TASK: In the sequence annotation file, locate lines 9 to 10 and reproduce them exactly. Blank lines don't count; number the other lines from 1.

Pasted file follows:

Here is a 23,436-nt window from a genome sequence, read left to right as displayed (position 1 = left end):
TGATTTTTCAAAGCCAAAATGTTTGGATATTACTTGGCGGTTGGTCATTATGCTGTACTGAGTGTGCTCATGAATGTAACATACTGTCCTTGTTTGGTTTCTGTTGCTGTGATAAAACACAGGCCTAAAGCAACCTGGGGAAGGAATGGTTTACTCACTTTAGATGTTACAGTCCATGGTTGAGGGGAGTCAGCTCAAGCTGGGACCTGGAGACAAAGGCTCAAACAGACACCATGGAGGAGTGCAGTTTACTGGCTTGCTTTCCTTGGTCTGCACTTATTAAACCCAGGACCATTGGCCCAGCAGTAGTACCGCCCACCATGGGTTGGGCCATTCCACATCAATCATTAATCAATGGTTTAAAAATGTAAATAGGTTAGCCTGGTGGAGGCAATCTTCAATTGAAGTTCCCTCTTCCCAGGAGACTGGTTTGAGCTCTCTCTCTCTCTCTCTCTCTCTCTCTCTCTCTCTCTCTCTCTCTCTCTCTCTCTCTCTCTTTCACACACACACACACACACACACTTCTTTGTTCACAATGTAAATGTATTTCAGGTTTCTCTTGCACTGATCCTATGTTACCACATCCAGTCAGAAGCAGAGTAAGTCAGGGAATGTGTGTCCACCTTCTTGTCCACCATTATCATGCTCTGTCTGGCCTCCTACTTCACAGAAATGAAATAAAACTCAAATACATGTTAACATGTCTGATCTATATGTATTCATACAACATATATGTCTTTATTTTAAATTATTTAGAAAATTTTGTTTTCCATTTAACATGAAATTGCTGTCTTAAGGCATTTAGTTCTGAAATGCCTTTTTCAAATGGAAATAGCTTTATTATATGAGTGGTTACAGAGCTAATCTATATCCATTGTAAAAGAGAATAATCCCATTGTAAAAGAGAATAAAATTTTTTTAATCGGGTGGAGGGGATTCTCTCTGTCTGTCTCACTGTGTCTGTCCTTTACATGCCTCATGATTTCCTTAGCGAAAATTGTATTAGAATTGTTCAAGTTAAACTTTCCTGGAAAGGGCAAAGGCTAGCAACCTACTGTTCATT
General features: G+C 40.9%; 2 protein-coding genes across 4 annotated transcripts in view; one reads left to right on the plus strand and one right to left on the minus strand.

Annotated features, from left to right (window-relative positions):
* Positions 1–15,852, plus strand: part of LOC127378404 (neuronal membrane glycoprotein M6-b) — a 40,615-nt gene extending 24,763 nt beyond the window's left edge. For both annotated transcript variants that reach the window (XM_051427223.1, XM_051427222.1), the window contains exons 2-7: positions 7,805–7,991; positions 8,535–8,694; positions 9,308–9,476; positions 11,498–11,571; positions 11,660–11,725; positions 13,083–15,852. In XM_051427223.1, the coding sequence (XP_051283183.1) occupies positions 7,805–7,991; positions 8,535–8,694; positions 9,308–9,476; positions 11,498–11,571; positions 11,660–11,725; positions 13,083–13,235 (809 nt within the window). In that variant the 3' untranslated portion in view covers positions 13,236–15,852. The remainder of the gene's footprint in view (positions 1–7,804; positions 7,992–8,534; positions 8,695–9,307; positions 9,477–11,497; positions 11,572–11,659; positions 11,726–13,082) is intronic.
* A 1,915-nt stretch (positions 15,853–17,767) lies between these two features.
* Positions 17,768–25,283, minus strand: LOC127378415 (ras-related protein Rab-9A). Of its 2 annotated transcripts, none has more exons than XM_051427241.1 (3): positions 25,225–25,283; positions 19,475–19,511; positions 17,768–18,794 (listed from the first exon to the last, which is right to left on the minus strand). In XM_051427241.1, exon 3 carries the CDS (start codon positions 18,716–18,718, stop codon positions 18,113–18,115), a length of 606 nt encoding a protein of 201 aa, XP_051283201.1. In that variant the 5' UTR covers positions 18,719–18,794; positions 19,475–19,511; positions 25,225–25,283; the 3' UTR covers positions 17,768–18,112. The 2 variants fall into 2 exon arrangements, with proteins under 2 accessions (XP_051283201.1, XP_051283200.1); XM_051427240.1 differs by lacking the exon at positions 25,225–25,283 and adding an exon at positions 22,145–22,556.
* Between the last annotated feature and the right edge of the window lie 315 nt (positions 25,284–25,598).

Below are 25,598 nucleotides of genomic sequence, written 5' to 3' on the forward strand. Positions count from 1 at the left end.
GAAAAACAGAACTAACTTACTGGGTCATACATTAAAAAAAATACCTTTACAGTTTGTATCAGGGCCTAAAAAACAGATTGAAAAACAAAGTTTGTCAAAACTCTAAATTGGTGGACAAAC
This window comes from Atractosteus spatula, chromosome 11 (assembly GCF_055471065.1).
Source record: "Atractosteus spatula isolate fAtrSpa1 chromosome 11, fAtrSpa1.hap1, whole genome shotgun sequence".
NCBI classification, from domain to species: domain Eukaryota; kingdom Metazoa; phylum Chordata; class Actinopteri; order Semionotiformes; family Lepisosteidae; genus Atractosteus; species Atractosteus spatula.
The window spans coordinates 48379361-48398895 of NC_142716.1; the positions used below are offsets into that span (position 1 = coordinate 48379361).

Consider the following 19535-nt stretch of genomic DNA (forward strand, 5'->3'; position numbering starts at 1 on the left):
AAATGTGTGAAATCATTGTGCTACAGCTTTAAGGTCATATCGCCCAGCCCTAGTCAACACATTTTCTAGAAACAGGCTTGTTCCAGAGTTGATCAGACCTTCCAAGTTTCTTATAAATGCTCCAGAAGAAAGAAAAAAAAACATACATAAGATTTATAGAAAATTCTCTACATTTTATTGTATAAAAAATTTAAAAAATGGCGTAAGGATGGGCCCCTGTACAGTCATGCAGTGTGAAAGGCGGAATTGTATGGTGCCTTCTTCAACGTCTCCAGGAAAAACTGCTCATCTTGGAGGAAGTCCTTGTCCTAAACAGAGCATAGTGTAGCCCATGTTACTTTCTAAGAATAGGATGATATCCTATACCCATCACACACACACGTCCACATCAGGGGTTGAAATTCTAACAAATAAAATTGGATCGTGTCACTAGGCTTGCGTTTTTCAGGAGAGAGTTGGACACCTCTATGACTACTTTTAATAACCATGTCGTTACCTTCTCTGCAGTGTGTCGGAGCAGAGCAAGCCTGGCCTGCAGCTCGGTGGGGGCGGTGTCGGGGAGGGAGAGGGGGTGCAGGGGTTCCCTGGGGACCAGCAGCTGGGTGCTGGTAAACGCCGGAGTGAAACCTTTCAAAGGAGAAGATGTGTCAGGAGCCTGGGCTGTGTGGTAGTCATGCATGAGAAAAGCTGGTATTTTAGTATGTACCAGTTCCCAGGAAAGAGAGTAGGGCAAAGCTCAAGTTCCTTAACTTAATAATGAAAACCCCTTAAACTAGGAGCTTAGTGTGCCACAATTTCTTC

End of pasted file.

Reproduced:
Below are 25,598 nucleotides of genomic sequence, written 5' to 3' on the forward strand. Positions count from 1 at the left end.
GAAAAACAGAACTAACTTACTGGGTCATACATTAAAAAAAATACCTTTACAGTTTGTATCAGGGCCTAAAAAACAGATTGAAAAACAAAGTTTGTCAAAACTCTAAATTGGTGGACAAAC